The social behavior of American wolves and coyotes also exhibits notable differences. Wolves are highly social animals that live in cohesive packs. A typical wolf pack consists of a socially dominant breeding pair, the previous year’s offspring, new pups, and sometimes other subordinate members unrelated to the other wolves. They have a well-defined social structure and engage in cooperative hunting and territory defense. Rearing the young pups is an ‘all paws on deck’ situation because this ensures the survival of the pups and the whole group.
In contrast, coyotes display a more flexible and adaptable social structure. While they can form small family groups consisting of a mated pair and their offspring, they are also known to live as solitary individuals or in loosely organized groups. Coyotes exhibit territorial behavior, but their territories are typically smaller than wolf packs.
Hunting and Prey Preferences
American wolves and coyotes have distinct hunting and prey preferences. Wolves are primarily apex predators, specializing in hunting large ungulates such as elk, moose, muskox, elk, and deer. They are highly skilled at cooperative hunting, employing strategic ambushes and stamina-based pursuits to bring down their prey. Wolves have strong jaws and powerful teeth, allowing them to take down larger animals.
Coyotes, on the other hand, are opportunistic predators with a more varied diet. They are known for their adaptability and can hunt a wide range of prey, including small mammals like rabbits, rodents, and even birds. Coyotes are also scavengers and can consume carrion or rely on plant-based food sources when necessary. Urban coyotes can attack household pets like cats and small dogs, so keeping your pets safe and an eye out for coyotes venturing into your yard is best.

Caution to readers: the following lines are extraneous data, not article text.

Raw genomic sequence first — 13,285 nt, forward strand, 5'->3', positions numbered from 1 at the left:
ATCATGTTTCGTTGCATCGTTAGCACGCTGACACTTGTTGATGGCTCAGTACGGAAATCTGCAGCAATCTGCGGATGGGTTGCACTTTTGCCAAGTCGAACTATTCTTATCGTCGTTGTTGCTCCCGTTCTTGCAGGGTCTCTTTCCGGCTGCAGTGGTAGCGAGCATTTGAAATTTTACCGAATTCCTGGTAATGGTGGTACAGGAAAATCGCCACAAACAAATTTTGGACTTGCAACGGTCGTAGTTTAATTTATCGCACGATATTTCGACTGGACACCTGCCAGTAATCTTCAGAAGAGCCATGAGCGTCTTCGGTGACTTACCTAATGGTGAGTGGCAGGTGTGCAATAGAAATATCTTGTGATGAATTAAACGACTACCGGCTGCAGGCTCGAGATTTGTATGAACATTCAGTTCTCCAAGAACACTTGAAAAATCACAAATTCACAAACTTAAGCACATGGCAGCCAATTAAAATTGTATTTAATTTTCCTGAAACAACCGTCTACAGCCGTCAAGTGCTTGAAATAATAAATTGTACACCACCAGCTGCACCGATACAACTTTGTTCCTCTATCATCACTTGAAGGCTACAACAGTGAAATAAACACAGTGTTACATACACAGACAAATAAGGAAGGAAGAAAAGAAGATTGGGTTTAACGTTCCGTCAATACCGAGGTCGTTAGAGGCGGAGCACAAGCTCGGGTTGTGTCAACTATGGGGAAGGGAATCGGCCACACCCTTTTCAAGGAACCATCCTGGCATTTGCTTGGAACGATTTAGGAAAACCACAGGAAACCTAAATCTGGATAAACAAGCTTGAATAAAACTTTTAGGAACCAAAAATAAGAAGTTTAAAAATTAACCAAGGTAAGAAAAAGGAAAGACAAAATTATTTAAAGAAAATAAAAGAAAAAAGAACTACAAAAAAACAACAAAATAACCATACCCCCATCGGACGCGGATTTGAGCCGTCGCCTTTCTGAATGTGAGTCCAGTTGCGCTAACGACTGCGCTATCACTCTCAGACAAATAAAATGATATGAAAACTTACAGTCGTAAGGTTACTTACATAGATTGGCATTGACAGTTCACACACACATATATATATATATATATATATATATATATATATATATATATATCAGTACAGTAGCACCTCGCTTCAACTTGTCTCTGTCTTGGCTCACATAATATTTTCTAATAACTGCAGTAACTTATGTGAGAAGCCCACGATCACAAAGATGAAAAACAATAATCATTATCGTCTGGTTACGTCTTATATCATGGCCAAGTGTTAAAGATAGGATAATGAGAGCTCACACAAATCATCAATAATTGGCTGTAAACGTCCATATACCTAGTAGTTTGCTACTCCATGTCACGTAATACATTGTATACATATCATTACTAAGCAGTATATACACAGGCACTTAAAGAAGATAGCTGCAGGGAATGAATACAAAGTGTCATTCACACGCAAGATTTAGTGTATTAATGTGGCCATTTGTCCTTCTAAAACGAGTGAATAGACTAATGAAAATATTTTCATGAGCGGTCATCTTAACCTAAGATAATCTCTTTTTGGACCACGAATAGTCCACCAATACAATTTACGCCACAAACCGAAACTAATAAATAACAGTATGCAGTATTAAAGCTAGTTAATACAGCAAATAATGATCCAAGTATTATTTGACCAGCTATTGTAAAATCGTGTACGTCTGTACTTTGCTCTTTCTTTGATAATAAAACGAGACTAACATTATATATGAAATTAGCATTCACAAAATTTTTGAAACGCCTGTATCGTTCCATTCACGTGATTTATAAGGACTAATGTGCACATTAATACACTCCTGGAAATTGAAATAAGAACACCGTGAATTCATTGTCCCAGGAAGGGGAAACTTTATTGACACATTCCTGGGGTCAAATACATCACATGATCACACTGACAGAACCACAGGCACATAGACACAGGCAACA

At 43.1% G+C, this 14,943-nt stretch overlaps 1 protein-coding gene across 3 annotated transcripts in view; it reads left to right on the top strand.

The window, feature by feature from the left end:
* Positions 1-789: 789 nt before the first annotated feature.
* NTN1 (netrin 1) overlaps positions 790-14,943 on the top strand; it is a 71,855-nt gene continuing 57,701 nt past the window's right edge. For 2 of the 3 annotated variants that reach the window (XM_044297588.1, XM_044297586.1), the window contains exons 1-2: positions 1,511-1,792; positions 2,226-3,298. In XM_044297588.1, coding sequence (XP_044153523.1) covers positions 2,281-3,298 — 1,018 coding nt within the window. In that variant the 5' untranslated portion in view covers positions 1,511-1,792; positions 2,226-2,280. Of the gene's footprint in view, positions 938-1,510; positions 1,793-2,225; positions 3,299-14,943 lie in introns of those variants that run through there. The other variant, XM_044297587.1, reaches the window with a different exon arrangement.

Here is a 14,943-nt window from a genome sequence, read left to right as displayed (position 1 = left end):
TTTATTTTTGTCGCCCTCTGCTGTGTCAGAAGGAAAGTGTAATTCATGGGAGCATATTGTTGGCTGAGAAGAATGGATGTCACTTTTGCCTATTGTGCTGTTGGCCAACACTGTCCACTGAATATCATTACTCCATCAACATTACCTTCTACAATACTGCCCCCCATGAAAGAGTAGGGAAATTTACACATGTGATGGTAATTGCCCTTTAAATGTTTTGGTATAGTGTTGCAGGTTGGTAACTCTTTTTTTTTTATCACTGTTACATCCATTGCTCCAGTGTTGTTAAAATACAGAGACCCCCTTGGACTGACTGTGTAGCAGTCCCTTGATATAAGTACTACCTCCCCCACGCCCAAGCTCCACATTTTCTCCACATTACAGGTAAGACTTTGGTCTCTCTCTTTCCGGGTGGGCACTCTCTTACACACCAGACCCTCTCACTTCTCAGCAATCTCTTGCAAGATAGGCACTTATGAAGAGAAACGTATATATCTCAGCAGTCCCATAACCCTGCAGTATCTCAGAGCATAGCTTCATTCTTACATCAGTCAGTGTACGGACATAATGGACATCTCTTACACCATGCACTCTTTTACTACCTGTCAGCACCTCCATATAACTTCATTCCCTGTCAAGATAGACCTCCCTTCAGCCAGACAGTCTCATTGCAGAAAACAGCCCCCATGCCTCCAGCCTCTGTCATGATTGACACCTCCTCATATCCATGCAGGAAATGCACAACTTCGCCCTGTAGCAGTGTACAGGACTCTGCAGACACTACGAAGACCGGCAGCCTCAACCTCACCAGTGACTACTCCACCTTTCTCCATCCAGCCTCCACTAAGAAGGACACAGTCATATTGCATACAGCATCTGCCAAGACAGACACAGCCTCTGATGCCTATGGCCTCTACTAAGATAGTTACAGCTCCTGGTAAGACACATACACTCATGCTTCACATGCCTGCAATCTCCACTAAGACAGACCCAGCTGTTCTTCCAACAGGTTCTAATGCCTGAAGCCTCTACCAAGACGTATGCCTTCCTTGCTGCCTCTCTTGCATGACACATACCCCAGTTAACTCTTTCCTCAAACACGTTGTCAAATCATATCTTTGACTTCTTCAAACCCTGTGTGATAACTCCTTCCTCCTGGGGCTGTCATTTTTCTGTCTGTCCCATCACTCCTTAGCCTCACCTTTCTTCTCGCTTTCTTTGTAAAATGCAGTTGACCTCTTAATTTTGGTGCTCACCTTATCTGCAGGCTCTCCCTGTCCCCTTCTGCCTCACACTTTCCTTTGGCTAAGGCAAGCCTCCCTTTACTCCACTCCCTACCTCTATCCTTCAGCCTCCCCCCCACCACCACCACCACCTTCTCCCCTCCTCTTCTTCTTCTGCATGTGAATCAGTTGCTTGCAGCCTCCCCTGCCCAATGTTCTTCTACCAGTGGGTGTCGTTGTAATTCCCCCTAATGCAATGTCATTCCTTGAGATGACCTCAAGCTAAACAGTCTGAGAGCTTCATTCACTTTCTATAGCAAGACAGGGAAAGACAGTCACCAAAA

Vocalizations and Communication
Vocalizations and communication methods differ between American wolves and coyotes. Wolves have a diverse repertoire of vocalizations, including howls, barks, growls, and whines. Howling, the sound most of us associate with wolves, plays a crucial role in long-distance communication and maintaining pack cohesion. Wolves use howls to announce their presence, locate pack members, and reinforce social bonds. Think of it as a wolf choir singing their heart out.
Coyotes communicate through vocalizations, including howls, barks, yips, and yelps. Their howls are typically shorter and higher-pitched compared to wolves. Coyotes use vocalizations to communicate territory boundaries, coordinate group activities, and express alarm or distress.
American wolves and coyotes may share a common ancestry and inhabit the same North American landscapes, but their differences highlight the remarkable diversity within the canid family. From their physical characteristics and habitat preferences to their social behavior and hunting strategies, each species has evolved unique adaptations suited to their ecological niche. By understanding these distinctions, we can better appreciate these magnificent creatures’ intricate and awe-inspiring world. So, the next time you encounter a canid in the wild, take a moment to observe and appreciate the subtle nuances that differentiate American wolves and coyotes, embodying the rich tapestry of nature’s diversity.